Jeremy Harris

14th International Dark Sky Reserve

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At long last, as of today, our area has now become the 14th in the world to obtain International Dark Sky Reserve status: http://www.ccwwdaonb.org.uk/news/141/39/Cranborne-Chase-AONB-becomes-an-International-Dark-Sky-Reserve/

 

It's involved a fair bit of work to remove unnecessary street lighting, persuade people to not leave outdoor lights on etc, and has meant everyone adopting a winter culture of always carrying a torch, but it does mean we get great views of the stars on a  clear night.

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Good news.    I love how dark our village is...only 1 streetlight in the whole village...it was the biggest surprise moving here from a city.

There has just been dpp granted for a new cafe in an old barn in our village and has to have 'storm doors' that close over the skylights, with the dark sky reserve in mind.

.........it also hasn't been permitted windows looking onto the aonb....uh???

 

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Yes moving here from Bristol Is great with lovely dark skies at night (apart from a neighbour who leaves an outside light and kitchen light on all night!)🤯

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It wouldn't take much up here to create one.

 

The difficulty would be the two nearby towns 3 and 7 miles away that are responsible for an orange glow in the sky to the south east of us.  Apart from that it is pretty dark here.  I am sure there must be huge swathes of the highlands away from the towns that would (or could easily be made to) qualify for dark skies status.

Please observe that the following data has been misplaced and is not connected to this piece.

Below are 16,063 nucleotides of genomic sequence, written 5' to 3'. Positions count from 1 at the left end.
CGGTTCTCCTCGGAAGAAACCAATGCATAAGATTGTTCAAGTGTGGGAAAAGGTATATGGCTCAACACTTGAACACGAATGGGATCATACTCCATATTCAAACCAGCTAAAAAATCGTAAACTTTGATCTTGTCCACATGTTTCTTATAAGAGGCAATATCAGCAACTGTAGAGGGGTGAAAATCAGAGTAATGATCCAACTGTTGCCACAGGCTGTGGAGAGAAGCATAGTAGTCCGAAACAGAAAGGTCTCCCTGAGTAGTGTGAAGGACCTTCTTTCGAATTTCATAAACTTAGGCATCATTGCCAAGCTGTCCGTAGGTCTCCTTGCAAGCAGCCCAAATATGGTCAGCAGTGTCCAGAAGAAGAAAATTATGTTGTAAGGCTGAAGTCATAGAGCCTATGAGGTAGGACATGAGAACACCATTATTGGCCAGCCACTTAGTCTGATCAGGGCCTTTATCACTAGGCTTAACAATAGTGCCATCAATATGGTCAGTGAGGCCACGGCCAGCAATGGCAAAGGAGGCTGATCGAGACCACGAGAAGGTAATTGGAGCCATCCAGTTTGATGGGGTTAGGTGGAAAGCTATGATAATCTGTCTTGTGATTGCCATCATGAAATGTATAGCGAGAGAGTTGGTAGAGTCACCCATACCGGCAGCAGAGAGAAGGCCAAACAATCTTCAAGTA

On a clear night it is amazing just how many stars you can clearly see here.

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17 minutes ago, joe90 said:

Yes moving here from Bristol Is great with lovely dark skies at night (apart from a neighbour who leaves an outside light and kitchen light on all night!)🤯

 

Shame there's no way of resolving that (cough🔫:ph34r:

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4 minutes ago, ProDave said:

On a clear night it is amazing just how many stars you can clearly see here.

It's one of the great things about living in the sticks.

 

What surprised me was how many people (adults) are actually scared of proper darkness. We've had visitors ask us how we cope at night when we switch off the outdoor lights to show them the stars. They really get worried when you take out a torch and spotlight the bats flying about. 

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The one thing I am looking forward to once our build is done. I remember lying on my back in the middle of the desert and staring at the wonder that is the galaxy we are part of

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1 hour ago, Ralph said:

It's one of the great things about living in the sticks.

 

What surprised me was how many people (adults) are actually scared of proper darkness. We've had visitors ask us how we cope at night when we switch off the outdoor lights to show them the stars. They really get worried when you take out a torch and spotlight the bats flying about.